May 26, 2009

The way home

I had loaned my truck to a friend on Sunday because he had to head home to work Monday morning. This was so the rest of his family could stay out in the woods one more evening, and I would ride home with them.

After making it back to their house on Monday to grab my truck, I had to head over to my parents to pick up our pooch. Since this was a last minute trip, and I wasn't heading home in my own vehicle, I decided not to take her along. I wish she could have been with me enjoying the time outside, but another result of modern camping is that she would need to be on a leash. The woods aren't the same if you're tied to a tree.

So we headed home with a truck full of gear and smelling of campfire. As I entered I-5 from I-90, my truck seemed to be losing power. I tried to figure out the reason, but nothing seemed to be wrong with the engine. I pulled over on an on-ramp to see if I could figure out what was wrong. There was no shoulder or exits for a couple of miles, and I didn't want to jam up I-5 at the end of a holiday weekend. I walked around to the front of the car checking out the tires to see if I had a flat. When I looked at the front passenger tire, I saw flames.

I dashed back to the truck to get my water bottle and doused the flame. It sputtered back to life, but I had just enough water left to put it out. It turns out my right front brake had locked up and the pads had overheated to the point of burning. The nearest exit that didn't lead to another freeway was a few miles away, so I called 411 for a tow truck.

The automated system doesn't recognize "I need a tow truck" so an operator came on. I told her where I was and she offered Shoreline Towing. I said that Shoreline was several miles away from Seattle, but of course she was long gone. The truck took about 45 minutes, so the Department of Transportation truck had time to stop by and put a big green check mark on my window.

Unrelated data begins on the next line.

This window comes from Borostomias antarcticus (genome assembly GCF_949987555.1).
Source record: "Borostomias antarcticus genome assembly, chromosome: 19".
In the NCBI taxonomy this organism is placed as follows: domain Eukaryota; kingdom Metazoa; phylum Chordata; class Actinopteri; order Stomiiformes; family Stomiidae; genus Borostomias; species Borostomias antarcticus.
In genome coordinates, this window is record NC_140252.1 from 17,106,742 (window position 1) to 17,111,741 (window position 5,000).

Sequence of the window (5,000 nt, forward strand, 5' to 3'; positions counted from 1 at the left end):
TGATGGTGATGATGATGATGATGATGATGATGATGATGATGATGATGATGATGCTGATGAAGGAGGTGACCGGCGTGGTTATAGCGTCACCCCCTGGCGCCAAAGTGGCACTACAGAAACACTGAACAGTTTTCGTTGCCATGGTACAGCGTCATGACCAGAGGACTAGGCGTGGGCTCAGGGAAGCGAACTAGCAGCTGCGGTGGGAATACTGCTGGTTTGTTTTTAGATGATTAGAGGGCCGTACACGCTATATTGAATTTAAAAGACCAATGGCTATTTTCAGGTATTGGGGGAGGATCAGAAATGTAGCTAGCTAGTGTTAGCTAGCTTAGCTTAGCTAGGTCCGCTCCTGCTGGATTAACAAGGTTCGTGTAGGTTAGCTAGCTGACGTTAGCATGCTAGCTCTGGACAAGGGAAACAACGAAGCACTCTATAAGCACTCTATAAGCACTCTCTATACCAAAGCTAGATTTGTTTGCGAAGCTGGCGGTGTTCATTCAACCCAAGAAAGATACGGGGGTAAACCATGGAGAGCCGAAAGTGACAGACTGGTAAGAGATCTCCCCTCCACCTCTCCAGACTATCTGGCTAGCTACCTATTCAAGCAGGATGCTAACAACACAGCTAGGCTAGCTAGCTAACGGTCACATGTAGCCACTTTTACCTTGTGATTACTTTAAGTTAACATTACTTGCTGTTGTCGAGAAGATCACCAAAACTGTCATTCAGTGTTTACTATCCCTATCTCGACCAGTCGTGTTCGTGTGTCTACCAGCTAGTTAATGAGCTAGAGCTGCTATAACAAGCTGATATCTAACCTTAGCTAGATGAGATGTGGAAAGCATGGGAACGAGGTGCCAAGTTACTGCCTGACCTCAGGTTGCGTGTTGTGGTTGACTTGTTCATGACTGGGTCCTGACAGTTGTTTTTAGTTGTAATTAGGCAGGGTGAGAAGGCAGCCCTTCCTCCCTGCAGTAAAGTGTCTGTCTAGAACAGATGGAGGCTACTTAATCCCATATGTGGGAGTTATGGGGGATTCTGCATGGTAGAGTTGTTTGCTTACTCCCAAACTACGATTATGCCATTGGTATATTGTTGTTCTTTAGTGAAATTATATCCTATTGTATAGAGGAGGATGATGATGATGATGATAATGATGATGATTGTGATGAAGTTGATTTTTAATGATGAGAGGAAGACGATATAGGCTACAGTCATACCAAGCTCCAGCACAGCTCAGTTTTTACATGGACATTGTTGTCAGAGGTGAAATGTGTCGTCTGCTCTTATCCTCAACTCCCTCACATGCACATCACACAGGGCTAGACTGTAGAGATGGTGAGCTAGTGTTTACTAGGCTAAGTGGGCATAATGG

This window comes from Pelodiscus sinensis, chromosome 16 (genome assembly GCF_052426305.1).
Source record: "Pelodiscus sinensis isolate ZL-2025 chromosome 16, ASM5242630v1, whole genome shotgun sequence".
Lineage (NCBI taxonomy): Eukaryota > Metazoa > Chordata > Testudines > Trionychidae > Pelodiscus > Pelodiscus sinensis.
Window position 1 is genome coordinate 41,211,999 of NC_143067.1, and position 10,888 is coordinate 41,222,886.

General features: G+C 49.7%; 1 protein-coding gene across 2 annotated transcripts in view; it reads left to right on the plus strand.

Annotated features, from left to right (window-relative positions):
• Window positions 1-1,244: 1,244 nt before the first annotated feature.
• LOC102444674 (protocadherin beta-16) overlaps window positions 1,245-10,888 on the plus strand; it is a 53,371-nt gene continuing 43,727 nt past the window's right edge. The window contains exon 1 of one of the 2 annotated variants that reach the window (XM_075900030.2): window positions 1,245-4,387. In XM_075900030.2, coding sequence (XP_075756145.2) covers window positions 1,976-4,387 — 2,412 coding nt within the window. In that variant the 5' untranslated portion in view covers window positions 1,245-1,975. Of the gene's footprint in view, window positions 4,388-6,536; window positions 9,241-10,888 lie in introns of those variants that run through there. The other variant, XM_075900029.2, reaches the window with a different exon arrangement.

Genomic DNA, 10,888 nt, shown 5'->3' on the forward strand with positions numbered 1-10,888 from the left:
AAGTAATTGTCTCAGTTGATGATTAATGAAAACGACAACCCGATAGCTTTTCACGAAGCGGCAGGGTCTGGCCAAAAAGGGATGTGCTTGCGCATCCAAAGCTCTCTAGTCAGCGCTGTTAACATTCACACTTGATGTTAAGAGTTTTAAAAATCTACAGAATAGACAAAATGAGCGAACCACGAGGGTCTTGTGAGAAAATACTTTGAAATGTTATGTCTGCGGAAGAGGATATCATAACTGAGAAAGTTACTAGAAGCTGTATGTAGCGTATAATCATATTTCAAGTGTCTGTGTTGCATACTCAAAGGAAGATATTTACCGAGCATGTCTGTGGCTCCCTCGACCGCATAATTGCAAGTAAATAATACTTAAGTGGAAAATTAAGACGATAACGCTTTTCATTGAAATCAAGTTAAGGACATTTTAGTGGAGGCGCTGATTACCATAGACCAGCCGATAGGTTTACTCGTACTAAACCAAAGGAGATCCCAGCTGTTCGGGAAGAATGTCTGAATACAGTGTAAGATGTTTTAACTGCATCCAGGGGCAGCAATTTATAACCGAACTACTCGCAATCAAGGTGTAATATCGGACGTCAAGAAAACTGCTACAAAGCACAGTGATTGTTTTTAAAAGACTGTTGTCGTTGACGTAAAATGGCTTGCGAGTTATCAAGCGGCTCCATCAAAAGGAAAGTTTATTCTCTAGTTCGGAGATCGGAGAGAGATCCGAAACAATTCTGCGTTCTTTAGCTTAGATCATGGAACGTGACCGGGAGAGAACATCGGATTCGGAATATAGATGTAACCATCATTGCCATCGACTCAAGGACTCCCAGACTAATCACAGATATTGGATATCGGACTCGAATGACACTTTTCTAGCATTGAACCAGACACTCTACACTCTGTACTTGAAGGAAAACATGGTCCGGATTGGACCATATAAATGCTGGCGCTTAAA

There was no room for the dog in the tow truck, so she had to ride in the cab of my pickup truck. She can be a nervous passenger, so I was a little leery having her ride back there. I imagined her freaking out a bit, so I kept looking back to see if she was pacing. I could see clearly into the truck, but I couldn't see her so I think she stayed prone in the back seat.

The dealer that replaced the brakes six months ago is no longer in business, a victim of the dealership closings. I had some things I was planning on getting fixed soon, and now the locked up brakes forced the issue and added to the list (and cost) of things to do. Fortunately a friend has a spare car that they could loan me for a few days, and she was nice enough to pick us up at the dealer.

I had plans of mowing the lawn and doing a load of laundry to wash away the smell of campfire, but by the time we made it home it was all I could do to unload everything and take a shower. They didn't finish working on the truck today, but by the sounds of it it isn't going to be cheap. A trip to the dealer never is.

Looking on the bright side, I am glad this didn't happen to Dave when he was driving home late Sunday night. Cell coverage was non-existent at the campsite and it could have been a long walk to get any kind of help.

Should have stayed out in the woods.

1 comment:

Amy said...

Oh Sean, what an ordeal! We should have got Sierra on the way home first. But then who knows where you would've been stuck??